As to the separation of the jury see $ 2805 and notes. where a sealed verdict is returned, 1
Sec. 2792. If the jury are permitted to separate during the Court to nd trial, they must be advised by the court that it is the duty of each vise jury when
n one of them not to converse with any other of them, or with any R3063
person, nor to suffer himself to be addressed liy any person on any C. '51, 2 1780.
subject of the trial, and that during the trial it is the duty of each one of them to avoid, as far as possible, forming any opinion thereon until the cause is finally subm tted to them.
Sixc. 2793. If, after the empanelling of the jury and before. Juror sick:
verdict, a juror becomes sick so as to be unable to perforin his when discharged. duty, he may be discharged. In such case the trial shall proceed R. 3061. C. '51, 1782.
41782. with the remaining jurors, provided the number has not been
reduced below ten, or the court may, in its discretion, order the jury to be discharged. Sec. 2794. The jury may be discharged by the court on Discharge:
when. account of any accident or calamity requiring their discharge, or X
R. 2 3665. by the consent of both parties, or, when on an amendment a continuauce is ordered, or after they have been kept together until it satisfactorily appears that there is no probability of their agreeing. SEC. 2795. In all cases where the jury are discharged during Cause re-tried:
when. the trial, or after the cause is submitted to them, it may be tried i
R. 3066. again immediately, or at a future time, as the court may then direct.
Sec. 2796. The court may also, at any time after having Adjournment: entered upon the trial of any cause, where it may deem it right after trial befor the purposes of justice, order an adjournment for such time R. 2 3067. within the term, and subject to such terms and conditions as to costs and otherwise, as it may think just.
SEC. 2797. Upon retiring for deliberation, the jury may take what jury may with them all books of accounts, and all papers which have been uke with received as evidence in the cause, except cepositions, which shall R. 3068.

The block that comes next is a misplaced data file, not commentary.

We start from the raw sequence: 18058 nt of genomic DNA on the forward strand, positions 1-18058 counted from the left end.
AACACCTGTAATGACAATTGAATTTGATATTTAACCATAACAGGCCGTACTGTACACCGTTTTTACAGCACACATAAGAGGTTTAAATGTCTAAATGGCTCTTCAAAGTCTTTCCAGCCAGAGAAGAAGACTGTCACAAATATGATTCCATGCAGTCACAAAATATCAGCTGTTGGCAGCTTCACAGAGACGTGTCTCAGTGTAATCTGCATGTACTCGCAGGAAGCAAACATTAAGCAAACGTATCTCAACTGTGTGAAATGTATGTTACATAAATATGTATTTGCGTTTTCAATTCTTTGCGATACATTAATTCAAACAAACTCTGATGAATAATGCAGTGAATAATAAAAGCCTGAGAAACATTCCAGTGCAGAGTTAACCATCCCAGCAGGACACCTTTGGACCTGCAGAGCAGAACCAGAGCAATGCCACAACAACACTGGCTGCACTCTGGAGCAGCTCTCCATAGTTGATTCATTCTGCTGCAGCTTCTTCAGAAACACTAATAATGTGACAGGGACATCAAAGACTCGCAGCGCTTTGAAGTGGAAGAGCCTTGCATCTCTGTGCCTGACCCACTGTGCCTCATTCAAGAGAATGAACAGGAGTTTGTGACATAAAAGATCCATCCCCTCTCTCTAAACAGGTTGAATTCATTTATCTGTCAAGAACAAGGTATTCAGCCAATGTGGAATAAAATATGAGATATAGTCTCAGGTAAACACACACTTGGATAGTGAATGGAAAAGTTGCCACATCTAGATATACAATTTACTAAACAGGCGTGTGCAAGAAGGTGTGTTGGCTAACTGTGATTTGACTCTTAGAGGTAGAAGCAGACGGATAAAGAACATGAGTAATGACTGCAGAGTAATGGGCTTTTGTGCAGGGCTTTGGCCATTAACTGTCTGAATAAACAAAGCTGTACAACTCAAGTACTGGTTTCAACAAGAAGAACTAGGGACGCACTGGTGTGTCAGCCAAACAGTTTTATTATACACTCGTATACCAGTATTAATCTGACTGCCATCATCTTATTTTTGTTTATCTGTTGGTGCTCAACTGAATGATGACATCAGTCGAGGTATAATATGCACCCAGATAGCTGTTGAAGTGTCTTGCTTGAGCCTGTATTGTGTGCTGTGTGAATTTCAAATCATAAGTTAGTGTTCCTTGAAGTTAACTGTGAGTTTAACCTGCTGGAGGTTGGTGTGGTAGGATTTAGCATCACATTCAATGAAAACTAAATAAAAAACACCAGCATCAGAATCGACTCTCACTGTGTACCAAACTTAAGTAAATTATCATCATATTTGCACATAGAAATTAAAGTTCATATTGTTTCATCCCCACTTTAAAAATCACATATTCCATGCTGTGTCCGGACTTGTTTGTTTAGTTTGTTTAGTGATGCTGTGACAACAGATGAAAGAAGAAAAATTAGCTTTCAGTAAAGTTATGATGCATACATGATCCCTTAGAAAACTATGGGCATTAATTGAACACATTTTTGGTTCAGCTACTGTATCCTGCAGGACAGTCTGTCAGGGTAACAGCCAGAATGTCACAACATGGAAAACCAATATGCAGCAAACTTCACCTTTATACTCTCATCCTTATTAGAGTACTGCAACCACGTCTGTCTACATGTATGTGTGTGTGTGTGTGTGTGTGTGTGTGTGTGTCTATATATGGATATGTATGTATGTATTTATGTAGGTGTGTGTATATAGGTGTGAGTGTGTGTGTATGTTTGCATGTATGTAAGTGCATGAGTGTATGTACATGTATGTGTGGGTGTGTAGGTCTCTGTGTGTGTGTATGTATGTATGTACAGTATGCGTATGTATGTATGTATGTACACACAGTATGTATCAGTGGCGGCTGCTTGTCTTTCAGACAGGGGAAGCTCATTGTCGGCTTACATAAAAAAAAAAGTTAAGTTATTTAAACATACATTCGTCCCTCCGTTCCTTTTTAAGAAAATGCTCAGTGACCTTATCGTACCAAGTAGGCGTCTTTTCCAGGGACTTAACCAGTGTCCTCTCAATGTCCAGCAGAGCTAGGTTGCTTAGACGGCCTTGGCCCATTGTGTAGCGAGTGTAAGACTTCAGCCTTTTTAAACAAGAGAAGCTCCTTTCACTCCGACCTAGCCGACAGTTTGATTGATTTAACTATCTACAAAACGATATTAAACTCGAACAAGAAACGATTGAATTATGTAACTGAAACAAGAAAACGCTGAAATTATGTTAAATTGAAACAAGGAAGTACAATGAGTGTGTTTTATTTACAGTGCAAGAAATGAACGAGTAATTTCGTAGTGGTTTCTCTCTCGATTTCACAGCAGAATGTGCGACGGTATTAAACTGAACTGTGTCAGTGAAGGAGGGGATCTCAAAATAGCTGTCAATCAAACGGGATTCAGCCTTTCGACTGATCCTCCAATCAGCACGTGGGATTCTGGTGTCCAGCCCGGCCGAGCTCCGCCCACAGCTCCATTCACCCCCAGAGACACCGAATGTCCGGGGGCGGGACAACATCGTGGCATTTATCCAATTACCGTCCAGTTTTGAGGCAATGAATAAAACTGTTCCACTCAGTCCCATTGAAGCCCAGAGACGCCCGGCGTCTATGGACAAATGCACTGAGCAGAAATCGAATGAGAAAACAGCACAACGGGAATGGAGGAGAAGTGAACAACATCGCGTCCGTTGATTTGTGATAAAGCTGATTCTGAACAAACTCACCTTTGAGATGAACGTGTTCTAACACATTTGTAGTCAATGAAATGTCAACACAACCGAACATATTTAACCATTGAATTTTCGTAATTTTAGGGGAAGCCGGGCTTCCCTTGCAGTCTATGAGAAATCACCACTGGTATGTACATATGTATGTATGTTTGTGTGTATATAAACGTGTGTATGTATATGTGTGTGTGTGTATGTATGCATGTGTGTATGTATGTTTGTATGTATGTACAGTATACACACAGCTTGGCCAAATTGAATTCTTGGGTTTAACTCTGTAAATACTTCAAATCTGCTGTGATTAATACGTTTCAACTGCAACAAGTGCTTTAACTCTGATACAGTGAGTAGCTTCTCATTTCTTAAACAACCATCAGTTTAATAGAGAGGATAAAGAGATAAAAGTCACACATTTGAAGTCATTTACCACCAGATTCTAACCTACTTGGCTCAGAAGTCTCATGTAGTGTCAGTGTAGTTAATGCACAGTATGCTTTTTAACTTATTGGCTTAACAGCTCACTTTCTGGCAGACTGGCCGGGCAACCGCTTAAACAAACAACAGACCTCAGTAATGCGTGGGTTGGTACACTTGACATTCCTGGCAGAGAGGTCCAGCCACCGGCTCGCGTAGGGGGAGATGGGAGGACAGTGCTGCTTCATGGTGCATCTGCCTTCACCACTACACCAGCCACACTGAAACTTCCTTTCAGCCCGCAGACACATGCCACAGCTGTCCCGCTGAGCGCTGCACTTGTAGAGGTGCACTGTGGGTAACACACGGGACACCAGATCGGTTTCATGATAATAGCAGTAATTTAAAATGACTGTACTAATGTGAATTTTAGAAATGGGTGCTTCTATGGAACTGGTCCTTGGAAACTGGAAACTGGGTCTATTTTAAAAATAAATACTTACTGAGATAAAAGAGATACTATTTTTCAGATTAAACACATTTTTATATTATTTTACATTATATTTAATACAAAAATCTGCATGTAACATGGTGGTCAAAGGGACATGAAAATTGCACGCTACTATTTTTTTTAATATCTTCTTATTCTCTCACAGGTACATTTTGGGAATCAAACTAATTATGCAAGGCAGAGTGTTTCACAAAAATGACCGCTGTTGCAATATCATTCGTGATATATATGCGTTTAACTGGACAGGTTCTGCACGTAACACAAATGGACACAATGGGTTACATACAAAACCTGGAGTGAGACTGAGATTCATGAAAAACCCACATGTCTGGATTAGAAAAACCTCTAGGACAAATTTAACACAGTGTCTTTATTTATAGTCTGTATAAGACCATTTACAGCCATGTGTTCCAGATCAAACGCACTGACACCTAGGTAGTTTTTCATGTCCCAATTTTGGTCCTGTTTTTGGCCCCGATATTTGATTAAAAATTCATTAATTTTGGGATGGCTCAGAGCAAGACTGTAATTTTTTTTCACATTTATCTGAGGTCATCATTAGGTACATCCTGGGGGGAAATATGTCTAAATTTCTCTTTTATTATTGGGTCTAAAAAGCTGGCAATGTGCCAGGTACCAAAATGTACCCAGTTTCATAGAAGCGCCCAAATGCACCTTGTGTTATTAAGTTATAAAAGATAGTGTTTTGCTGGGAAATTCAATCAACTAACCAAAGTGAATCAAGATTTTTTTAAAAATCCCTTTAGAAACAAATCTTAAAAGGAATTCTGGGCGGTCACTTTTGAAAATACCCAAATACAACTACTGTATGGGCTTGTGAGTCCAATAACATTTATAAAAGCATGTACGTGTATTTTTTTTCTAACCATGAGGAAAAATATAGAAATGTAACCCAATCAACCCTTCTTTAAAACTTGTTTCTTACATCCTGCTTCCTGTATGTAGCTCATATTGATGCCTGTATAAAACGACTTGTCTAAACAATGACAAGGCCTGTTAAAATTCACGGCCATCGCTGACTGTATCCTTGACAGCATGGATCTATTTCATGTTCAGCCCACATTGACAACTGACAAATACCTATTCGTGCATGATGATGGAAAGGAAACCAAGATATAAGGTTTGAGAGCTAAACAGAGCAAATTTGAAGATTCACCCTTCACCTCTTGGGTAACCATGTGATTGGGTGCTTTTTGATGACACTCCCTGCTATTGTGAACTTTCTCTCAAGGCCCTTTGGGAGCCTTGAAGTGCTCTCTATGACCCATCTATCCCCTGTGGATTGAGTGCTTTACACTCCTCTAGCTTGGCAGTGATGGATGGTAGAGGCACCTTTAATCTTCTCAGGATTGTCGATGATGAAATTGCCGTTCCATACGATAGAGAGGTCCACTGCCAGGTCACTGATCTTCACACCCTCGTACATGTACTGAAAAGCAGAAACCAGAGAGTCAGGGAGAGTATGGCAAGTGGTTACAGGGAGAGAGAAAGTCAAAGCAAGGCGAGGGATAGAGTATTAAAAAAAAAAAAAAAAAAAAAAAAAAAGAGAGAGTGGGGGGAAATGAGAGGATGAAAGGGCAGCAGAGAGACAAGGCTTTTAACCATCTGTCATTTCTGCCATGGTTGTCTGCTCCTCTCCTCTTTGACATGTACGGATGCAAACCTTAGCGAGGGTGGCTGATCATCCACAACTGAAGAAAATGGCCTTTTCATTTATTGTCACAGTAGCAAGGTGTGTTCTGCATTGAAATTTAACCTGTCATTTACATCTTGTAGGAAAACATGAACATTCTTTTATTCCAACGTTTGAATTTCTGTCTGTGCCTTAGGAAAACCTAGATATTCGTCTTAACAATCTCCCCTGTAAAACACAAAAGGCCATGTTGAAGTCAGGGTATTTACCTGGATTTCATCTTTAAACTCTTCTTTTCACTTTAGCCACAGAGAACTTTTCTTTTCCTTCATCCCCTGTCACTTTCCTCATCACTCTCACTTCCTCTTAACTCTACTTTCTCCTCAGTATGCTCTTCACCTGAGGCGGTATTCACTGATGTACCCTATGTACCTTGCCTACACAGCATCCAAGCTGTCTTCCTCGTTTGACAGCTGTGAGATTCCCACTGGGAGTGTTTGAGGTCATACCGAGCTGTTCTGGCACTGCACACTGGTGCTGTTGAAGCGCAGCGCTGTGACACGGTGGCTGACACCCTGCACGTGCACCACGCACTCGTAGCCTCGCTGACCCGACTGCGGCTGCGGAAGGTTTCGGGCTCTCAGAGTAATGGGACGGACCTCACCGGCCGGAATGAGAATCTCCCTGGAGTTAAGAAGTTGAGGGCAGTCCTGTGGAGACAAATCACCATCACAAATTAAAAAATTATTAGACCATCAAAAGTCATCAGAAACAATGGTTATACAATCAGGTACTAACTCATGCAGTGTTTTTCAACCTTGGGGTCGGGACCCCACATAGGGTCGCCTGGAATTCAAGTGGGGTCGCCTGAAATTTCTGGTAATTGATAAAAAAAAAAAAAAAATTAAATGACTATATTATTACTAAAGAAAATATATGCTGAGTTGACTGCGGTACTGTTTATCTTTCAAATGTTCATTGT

C. '51, 1783. not be so taken, unless all the testimony is in writing, and none of the same has been ordered to be struck out.
The jury may take with them thel But where a deposition which was instructions of the court: Head r. material to the issue, but which had Logrorthy, 1.3–23; also ! apers ad- not been offered in evidence, was mittel in evidence: Peterson v. Hau- taken by the jury to their room withgen, 31-39).
out the knowledge or consent of the Aparty cannot be heard to com- party, held, that it was error in the plain that the jury took a deposition court below to refuse a new trial: with them to their room, unless he ob- Coffin v. Gephart, 18-256. So held, jected at the proper time, and under also, where the jury took with them the circumstauces of a particular case, and considered a deposition not in hild, that he could not have been evidence, and favorable to the successprejudiced: Shields v. Guffey, 9–322. ful party: Sevart 1. B. & M. R. R. So, wiere they took with them a de- | Co., 11-62; but such misconduct position attached to the pleadings, would not vitiate the verdict if the with the presumed consent of the deposition was favorable to the party appellant, and no prejudice was complaining, or could not have preshown, held, that there was not suffi- judiced him: lvid; Abel 1. Kennedy, cient error to warrant a reversal: 3 Gr. 47. The Stute o. Delong, 12-453.
Sec. 2798. When the jury is absent, the court may adjourn Court alwars from time to time in respect to other business, but it is to be open until ver
dict. deemed open for every purpose connected with the cause submit- R. 3069. ted to the jury, until å verdict is rendered or the jury discharged. C. '31, X 1781.